The science behind metastatic bone pain

Patrick Mantyh

Research output: Contribution to journalArticlepeer-review

11 Scopus citations


Metastatic bone pain is a significant cause of morbidity in patients with advanced cancer and greatly reduces quality of life. Standard palliative treatments such as opioids may not provide effective relief of metastatic bone pain, particularly acute breakthrough pain, without unacceptable side effects at the high doses required. A mouse model of metastatic bone pain has been developed in which tumor cells are injected directly into the marrow space of mice femora. As the tumor cells proliferate, mice display reproducible behaviors associated with pain, such as flinching or guarding the affected limb, that increase as bone destruction progresses. The model also enables measurement of other endpoints, including tumor growth and migration, and monitoring of relevant cell types such as osteoclasts, macrophages, and neurons. Mouse studies have provided important information on the mechanisms behind metastatic bone pain and the specific effects of potential therapies. These studies have demonstrated that metastatic bone disease is caused by multiple factors and that osteoclasts are particularly important in pain generation through destruction of bone and nerve fibers and acidotic stimulation of pH-sensitive receptors. Clinical studies with bisphosphonates demonstrate that these agents provide relief of metastatic bone pain, and preliminary experiments using the mouse model suggest that this may occur via multiple mechanisms. Further studies are under way.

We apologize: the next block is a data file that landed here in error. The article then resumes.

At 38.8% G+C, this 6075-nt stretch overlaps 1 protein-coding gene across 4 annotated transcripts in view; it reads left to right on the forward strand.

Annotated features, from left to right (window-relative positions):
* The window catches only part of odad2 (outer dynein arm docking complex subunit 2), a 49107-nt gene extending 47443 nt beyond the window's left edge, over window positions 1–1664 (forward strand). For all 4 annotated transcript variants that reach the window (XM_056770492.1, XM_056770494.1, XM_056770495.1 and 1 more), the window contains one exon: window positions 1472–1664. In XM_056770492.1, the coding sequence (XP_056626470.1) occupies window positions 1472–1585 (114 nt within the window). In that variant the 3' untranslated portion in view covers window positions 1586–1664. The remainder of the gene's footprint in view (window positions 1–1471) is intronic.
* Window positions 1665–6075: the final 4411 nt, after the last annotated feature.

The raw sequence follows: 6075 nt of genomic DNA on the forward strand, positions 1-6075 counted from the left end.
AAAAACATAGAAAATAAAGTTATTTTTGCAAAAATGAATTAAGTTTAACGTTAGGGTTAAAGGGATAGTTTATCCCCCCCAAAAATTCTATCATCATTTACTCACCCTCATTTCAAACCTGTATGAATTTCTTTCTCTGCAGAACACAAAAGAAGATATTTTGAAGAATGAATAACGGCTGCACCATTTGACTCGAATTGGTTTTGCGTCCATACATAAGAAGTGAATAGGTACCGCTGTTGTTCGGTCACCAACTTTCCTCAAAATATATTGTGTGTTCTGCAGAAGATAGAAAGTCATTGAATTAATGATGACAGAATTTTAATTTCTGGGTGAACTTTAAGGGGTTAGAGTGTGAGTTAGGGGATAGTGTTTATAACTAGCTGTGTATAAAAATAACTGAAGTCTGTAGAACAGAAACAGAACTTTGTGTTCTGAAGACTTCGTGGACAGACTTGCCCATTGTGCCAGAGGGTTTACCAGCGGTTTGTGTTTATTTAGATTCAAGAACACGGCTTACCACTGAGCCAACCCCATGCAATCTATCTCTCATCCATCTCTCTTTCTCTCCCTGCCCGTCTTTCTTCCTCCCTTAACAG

Original languageEnglish (US)
Pages (from-to)4-8
Number of pages5
JournalEuropean Journal of Cancer, Supplement
Issue number8
StatePublished - Sep 2006


  • Bisphosphonates
  • Bone metastases
  • Cancer
  • Mouse model
  • Pain

ASJC Scopus subject areas

  • Oncology
  • Cancer Research


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